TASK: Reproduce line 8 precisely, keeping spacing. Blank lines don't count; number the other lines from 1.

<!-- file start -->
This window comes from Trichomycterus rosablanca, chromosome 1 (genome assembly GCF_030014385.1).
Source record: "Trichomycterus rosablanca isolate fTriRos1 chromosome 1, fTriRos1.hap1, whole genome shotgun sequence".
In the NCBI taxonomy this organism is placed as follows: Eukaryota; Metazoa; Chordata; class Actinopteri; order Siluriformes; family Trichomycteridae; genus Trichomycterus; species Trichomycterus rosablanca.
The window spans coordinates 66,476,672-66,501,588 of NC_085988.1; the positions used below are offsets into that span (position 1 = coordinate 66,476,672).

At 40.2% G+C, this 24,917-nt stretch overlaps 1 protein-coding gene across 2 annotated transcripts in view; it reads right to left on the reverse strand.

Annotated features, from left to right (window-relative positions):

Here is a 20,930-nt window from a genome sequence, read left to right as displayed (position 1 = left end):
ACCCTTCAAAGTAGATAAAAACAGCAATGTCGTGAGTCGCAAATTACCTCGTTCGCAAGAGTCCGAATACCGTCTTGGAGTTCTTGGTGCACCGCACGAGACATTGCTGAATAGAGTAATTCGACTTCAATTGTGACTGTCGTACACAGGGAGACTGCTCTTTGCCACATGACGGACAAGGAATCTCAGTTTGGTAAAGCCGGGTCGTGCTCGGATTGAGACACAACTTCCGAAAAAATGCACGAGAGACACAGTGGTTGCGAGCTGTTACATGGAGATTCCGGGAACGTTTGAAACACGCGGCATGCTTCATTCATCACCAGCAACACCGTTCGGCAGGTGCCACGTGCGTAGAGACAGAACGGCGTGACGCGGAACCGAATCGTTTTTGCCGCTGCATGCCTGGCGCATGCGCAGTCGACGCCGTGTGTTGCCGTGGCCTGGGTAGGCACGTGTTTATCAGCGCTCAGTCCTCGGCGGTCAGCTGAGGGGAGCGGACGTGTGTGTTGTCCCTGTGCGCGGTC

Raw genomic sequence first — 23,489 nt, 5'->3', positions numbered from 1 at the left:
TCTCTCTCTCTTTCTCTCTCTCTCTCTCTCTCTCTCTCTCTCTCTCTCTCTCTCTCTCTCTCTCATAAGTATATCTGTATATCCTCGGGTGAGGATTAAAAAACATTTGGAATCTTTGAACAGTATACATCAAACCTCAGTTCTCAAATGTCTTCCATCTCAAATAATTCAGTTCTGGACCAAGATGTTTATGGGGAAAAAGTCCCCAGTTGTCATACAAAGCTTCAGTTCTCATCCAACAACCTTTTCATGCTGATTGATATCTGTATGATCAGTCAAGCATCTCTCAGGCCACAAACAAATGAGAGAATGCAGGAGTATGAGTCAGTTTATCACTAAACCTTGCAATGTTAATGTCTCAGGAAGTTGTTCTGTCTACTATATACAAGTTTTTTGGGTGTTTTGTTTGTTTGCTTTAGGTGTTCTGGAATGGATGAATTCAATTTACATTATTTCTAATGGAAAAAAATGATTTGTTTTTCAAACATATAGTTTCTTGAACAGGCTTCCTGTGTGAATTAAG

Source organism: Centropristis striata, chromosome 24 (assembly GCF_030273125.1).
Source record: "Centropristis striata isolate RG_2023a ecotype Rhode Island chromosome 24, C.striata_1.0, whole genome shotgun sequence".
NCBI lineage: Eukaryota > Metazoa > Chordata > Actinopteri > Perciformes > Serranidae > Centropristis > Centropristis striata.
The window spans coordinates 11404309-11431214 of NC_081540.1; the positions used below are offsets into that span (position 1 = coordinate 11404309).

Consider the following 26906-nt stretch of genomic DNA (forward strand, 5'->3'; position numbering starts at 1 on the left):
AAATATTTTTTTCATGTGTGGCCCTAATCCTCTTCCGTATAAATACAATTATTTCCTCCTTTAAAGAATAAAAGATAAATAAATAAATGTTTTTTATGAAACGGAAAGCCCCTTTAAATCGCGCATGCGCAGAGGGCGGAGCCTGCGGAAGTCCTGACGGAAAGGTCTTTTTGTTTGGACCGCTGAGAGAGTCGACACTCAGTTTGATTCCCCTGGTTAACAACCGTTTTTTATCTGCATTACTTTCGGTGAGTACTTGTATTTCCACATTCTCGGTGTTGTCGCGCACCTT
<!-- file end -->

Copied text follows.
ACCCTTCAAAGTAGATAAAAACAGCAATGTCGTGAGTCGCAAATTACCTCGTTCGCAAGAGTCCGAATACCGTCTTGGAGTTCTTGGTGCACCGCACGAGACATTGCTGAATAGAGTAATTCGACTTCAATTGTGACTGTCGTACACAGGGAGACTGCTCTTTGCCACATGACGGACAAGGAATCTCAGTTTGGTAAAGCCGGGTCGTGCTCGGATTGAGACACAACTTCCGAAAAAATGCACGAGAGACACAGTGGTTGCGAGCTGTTACATGGAGATTCCGGGAACGTTTGAAACACGCGGCATGCTTCATTCATCACCAGCAACACCGTTCGGCAGGTGCCACGTGCGTAGAGACAGAACGGCGTGACGCGGAACCGAATCGTTTTTGCCGCTGCATGCCTGGCGCATGCGCAGTCGACGCCGTGTGTTGCCGTGGCCTGGGTAGGCACGTGTTTATCAGCGCTCAGTCCTCGGCGGTCAGCTGAGGGGAGCGGACGTGTGTGTTGTCCCTGTGCGCGGTC